So what lay ahead? Getting the boats ready for the season, which might not sound like too much now, but believe me they get redone from top to bottom every season so it’s hard work, rigging clients’ tackle to ensure that there is nothing to blame at the end of the day. Then comes scanning the water for hours until it feels like your eyes are going to pop out and then…an angry beast comes into sight! The cast goes in, the fly starts to move; with fins tucked in a GT attacks the fly like it is possessed, big bulging head out of the water and the eye looking straight at you! It’s ON! After a tug of war you have to end the game, by grabbing the super sharp scoots, you are now on top of the world! Take the memory shots and video and then it is time to say goodbye and send him back home to his buddies to get laughed at for being a fool! Then there’s seeing 20-80lb Parrot Fish tail in knee deep water or the tricky trigger fish feeding hard, just wanting to smash the fly. The list just goes on and on and there is never a dull moment! We have been out there for many years now and thanks to FlyCastaway we have been able to get attached to the monster fish that grace the Indian Ocean until our bodies can’t handle it anymore. After all the amazing memories of the season, it is time to pack up and head home.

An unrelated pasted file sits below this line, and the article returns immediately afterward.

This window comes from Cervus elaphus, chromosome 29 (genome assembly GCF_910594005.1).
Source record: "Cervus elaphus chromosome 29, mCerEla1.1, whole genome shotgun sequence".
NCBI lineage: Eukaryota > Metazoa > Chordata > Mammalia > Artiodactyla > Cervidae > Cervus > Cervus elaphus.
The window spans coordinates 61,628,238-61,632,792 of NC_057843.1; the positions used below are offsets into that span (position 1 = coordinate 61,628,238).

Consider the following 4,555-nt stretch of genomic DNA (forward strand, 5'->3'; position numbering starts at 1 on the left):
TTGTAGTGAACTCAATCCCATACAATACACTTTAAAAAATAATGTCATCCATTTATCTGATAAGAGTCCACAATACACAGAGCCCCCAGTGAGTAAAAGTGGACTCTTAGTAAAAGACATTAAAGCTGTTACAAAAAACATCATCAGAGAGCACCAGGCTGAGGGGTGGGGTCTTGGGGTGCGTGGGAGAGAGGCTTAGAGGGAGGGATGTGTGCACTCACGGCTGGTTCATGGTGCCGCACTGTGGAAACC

Getting back to South Africa, I had just enough time to get my Visa done and I was off to Norway on the hunt for Monster Atlantic Salmon for another 3.5 months. I started guiding at this amazing place 5 years ago on my off-season from the Seychelles and St Brandon’s. Arriving in Norway, you are immediately amazed by the beautiful landscape and the huge amount of water, fjords, lakes and rivers. All of which have the potential of holding fish. I have always said if you are looking to try and connect yourself with some of the world’s bigger Atlantic salmon, this is the place. Every time you swing a fly you just have a feeling that the line will just stop, and a behemoth silver slab would climb out of the water in order to shack off the thing that got him into this trouble. The river that I work is not one of the big main rivers in Norway; it is privately owned and one of the most beautiful rivers you will ever see. With very unique pools and runs, this place will test your Salmon fishing ability to the max. Plus it has also historically produced fish in excess of 40lbs! I remember in my second year, after a long day on the river, the clients eventually went to bed around 4am in the morning and I just had a feeling and went to make a cast in one pool. I hooked into a fish and after 45 minutes it eventually broke the leader going up river. It was the closest I have ever been to crying on the water, I sat down and thought about what could have been. Going back to the guiding; this is not a place for the fainthearted as Norway has something called the midnight sun and believe me the guests fishing use every minute of it, so through June and July I was guiding up to 18 hours a day. This includes guiding, river management, our hatchery project, looking after the river back, cleaning guide’s rooms, wading room and tackle room, filling in catch reports, editing photos, checking on clients drinks and making sure that they are happy 24-7! Then the last thing is policing the river for poachers. There is a funny story about when I found two poachers a couple of years back, thing got a bit heated and we exchanged some choice words. The next day the police were looking for me as I had a warrant for my arrest for pretending to be the river keeper! You just have to roll with the punches. We ended up having a phenomenal season, the best in 20 years with many fish landed over 20lbs and a few over the 30lb mark. We have been working hard with our hatchery project in this river over the last few years and it is paying off big time! The last great news that I got before was done with Norway is that I had won the Best Fishing award for my movie Gangsters of the Flats 2 at the 7th Annual Drake Mag awards, how could this year get better?